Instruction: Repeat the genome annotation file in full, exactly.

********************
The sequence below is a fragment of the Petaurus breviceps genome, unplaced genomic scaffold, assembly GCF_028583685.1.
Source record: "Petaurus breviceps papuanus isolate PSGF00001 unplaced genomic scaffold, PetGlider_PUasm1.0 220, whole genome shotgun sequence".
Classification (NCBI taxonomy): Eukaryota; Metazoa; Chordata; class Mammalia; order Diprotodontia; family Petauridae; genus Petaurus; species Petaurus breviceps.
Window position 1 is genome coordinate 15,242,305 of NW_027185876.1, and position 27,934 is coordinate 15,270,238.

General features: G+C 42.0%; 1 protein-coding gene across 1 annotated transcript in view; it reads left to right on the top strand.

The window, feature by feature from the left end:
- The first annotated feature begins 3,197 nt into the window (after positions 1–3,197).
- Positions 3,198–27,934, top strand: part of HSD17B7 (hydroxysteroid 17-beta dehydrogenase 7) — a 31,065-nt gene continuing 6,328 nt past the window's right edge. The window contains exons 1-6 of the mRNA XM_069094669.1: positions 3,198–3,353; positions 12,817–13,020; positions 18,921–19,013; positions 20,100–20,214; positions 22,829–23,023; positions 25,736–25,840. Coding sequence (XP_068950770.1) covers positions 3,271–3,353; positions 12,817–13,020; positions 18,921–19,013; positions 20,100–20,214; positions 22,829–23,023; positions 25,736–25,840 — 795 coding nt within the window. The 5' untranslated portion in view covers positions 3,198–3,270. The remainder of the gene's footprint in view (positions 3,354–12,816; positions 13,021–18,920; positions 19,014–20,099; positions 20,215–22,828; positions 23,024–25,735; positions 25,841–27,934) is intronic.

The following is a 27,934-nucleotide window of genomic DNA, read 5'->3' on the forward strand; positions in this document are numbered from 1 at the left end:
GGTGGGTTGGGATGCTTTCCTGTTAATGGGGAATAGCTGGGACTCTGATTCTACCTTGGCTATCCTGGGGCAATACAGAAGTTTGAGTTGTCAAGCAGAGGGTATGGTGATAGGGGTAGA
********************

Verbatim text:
The sequence below is a fragment of the Petaurus breviceps genome, unplaced genomic scaffold, assembly GCF_028583685.1.
Source record: "Petaurus breviceps papuanus isolate PSGF00001 unplaced genomic scaffold, PetGlider_PUasm1.0 220, whole genome shotgun sequence".
Classification (NCBI taxonomy): Eukaryota; Metazoa; Chordata; class Mammalia; order Diprotodontia; family Petauridae; genus Petaurus; species Petaurus breviceps.
Window position 1 is genome coordinate 15,242,305 of NW_027185876.1, and position 27,934 is coordinate 15,270,238.

General features: G+C 42.0%; 1 protein-coding gene across 1 annotated transcript in view; it reads left to right on the top strand.

The window, feature by feature from the left end:
- The first annotated feature begins 3,197 nt into the window (after positions 1–3,197).
- Positions 3,198–27,934, top strand: part of HSD17B7 (hydroxysteroid 17-beta dehydrogenase 7) — a 31,065-nt gene continuing 6,328 nt past the window's right edge. The window contains exons 1-6 of the mRNA XM_069094669.1: positions 3,198–3,353; positions 12,817–13,020; positions 18,921–19,013; positions 20,100–20,214; positions 22,829–23,023; positions 25,736–25,840. Coding sequence (XP_068950770.1) covers positions 3,271–3,353; positions 12,817–13,020; positions 18,921–19,013; positions 20,100–20,214; positions 22,829–23,023; positions 25,736–25,840 — 795 coding nt within the window. The 5' untranslated portion in view covers positions 3,198–3,270. The remainder of the gene's footprint in view (positions 3,354–12,816; positions 13,021–18,920; positions 19,014–20,099; positions 20,215–22,828; positions 23,024–25,735; positions 25,841–27,934) is intronic.

The following is a 27,934-nucleotide window of genomic DNA, read 5'->3' on the forward strand; positions in this document are numbered from 1 at the left end:
GGTGGGTTGGGATGCTTTCCTGTTAATGGGGAATAGCTGGGACTCTGATTCTACCTTGGCTATCCTGGGGCAATACAGAAGTTTGAGTTGTCAAGCAGAGGGTATGGTGATAGGGGTAGA